The 6th annual report on marine water conditions in Puget Sound is now available. This report contains a comprehensive look at Puget Sound marine conditions for the year 2016, including physical, chemical, and biological information ranging from large-scale climate variations to local biota monitoring.
The new Real-Time HABs website provides timely information on toxic harmful algal blooms in the Pacific Northwest. View the latest harmful algal bloom measurements from the Environmental Sample Processor (ESP), an underwater robot located on the NEMO mooring 13 miles off La Push, Washington.
A comprehensive look at Puget Sound marine conditions for the year 2015 is now available. Physical, chemical, and biological information ranging from large-scale climate variations to local biota monitoring are summarized to provide a thorough overview of Puget Sound conditions for 2015.
Univerity of Washington News
Scientists with the University of Washington and the National Oceanic and Atmospheric Administration deployed a new tool this week that will constantly be on the lookout for harmful algal blooms and their toxins off the coast of La Push, Washington.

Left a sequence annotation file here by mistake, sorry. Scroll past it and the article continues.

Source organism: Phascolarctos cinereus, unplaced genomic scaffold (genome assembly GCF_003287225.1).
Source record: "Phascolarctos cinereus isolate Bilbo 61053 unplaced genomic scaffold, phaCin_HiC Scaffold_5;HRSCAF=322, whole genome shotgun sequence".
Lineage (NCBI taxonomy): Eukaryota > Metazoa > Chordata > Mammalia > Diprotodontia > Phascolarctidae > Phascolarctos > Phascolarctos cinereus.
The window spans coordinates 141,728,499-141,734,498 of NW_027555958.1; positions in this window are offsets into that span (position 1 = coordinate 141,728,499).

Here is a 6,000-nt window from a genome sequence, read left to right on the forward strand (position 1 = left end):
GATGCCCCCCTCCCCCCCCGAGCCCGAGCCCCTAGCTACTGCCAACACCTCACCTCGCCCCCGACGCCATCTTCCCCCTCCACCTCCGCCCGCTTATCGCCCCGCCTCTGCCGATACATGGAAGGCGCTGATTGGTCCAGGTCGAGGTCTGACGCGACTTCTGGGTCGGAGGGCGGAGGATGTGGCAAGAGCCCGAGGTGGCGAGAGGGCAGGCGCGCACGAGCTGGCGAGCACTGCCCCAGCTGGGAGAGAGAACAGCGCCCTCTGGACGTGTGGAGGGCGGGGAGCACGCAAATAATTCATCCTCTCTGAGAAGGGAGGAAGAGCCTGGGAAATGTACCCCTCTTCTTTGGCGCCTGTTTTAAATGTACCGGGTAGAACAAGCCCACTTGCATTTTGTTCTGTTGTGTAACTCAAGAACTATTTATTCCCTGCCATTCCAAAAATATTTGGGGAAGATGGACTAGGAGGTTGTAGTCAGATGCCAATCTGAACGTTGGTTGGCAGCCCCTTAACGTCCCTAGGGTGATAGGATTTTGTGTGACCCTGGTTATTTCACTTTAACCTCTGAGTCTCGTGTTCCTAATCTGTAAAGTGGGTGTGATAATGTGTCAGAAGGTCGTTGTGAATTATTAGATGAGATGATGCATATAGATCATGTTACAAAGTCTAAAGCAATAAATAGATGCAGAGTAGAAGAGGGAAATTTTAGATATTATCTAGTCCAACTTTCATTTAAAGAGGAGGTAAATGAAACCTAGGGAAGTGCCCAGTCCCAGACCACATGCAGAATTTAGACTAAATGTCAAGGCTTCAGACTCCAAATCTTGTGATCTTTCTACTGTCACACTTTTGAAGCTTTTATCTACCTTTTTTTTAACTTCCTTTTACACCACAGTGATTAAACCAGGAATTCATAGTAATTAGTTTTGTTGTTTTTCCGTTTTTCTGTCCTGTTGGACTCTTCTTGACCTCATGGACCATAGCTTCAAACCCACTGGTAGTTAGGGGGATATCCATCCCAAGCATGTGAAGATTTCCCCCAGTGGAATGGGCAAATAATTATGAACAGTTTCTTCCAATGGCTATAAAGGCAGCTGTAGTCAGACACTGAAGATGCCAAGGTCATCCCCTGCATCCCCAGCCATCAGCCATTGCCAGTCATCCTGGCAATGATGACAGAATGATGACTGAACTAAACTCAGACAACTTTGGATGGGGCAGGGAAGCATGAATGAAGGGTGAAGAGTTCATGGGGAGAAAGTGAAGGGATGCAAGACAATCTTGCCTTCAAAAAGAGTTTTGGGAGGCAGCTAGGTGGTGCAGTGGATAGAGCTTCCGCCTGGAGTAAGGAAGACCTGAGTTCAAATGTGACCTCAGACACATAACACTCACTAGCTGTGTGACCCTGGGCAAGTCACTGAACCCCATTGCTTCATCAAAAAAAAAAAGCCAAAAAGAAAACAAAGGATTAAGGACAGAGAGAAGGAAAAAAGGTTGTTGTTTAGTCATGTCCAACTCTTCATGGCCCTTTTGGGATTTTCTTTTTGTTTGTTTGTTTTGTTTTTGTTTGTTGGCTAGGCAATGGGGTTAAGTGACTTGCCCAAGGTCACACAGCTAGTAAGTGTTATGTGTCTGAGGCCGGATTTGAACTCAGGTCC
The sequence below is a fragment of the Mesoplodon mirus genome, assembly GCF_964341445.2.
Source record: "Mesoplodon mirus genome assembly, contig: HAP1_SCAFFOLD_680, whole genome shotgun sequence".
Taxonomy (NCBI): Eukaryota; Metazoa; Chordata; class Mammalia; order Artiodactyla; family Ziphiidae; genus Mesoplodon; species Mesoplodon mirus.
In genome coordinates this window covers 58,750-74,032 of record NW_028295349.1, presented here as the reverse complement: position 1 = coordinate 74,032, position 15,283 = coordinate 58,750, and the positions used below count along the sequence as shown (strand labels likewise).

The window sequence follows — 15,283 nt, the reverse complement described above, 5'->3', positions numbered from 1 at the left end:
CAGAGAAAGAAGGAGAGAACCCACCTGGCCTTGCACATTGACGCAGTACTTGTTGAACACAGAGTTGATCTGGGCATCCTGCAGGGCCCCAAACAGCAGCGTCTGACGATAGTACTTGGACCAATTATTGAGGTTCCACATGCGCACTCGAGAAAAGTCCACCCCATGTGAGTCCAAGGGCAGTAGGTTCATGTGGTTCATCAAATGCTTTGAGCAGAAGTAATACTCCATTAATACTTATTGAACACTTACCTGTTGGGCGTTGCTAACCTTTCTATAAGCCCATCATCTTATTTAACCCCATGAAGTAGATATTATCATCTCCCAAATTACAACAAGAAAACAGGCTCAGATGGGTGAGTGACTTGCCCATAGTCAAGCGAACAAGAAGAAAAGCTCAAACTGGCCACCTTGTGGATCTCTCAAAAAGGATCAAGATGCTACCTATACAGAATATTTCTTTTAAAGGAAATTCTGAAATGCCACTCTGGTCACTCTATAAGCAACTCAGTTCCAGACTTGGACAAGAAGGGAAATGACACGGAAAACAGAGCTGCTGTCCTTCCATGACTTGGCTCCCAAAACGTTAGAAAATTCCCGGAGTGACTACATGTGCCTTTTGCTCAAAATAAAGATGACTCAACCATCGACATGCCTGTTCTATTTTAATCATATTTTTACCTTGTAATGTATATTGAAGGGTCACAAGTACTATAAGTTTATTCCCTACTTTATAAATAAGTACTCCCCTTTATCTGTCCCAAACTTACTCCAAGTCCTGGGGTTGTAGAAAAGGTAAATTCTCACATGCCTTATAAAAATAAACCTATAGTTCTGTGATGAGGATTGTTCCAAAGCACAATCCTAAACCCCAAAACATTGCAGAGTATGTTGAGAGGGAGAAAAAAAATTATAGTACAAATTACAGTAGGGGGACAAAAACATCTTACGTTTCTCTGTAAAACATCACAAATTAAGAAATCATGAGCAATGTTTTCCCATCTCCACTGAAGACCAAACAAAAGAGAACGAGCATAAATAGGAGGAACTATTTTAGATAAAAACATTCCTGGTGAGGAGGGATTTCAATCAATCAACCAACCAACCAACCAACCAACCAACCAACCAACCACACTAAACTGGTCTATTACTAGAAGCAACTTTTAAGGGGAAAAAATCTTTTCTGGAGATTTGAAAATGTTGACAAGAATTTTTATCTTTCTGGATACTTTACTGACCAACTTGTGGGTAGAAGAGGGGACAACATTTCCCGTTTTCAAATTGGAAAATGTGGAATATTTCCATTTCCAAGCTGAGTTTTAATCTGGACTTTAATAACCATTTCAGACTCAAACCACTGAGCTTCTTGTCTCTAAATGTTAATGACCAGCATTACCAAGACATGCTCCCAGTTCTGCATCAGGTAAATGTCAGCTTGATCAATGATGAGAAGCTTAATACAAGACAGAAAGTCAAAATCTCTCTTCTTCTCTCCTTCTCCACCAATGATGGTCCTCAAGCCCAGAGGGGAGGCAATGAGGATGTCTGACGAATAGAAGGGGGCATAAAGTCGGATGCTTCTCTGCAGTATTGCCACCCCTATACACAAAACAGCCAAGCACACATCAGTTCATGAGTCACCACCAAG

NOAA Ocean Service
NOAA, partners deploy experimental "robot" to measure paralytic shellfish toxins.
Oceanographers deployed a buoy in Bellingham Bay on Thursday that will chart the health of Puget Sound. It joins a half-dozen other buoys, but this is the only one in the north Puget Sound. It is equipped with several pieces of advanced technology that will monitor everything from salinity, temperature and weather changes.
UW School of Oceanography
The Center for Coastal Margin Observation and Prediction, through its education partner the University of Washington, is deploying an oceanographic observing buoy in Bellingham Bay this week that will allow Northwest Indian College students both hands-on experience with the technology as well as the ability to study the data from their computers, through the Northwest Association of Networked Ocean Observing Systems, NANOOS.
A new buoy about two miles out in Bellingham Bay is collecting streams of data around the clock that scientists and students will use to monitor the health of north Puget Sound and the Salish Sea.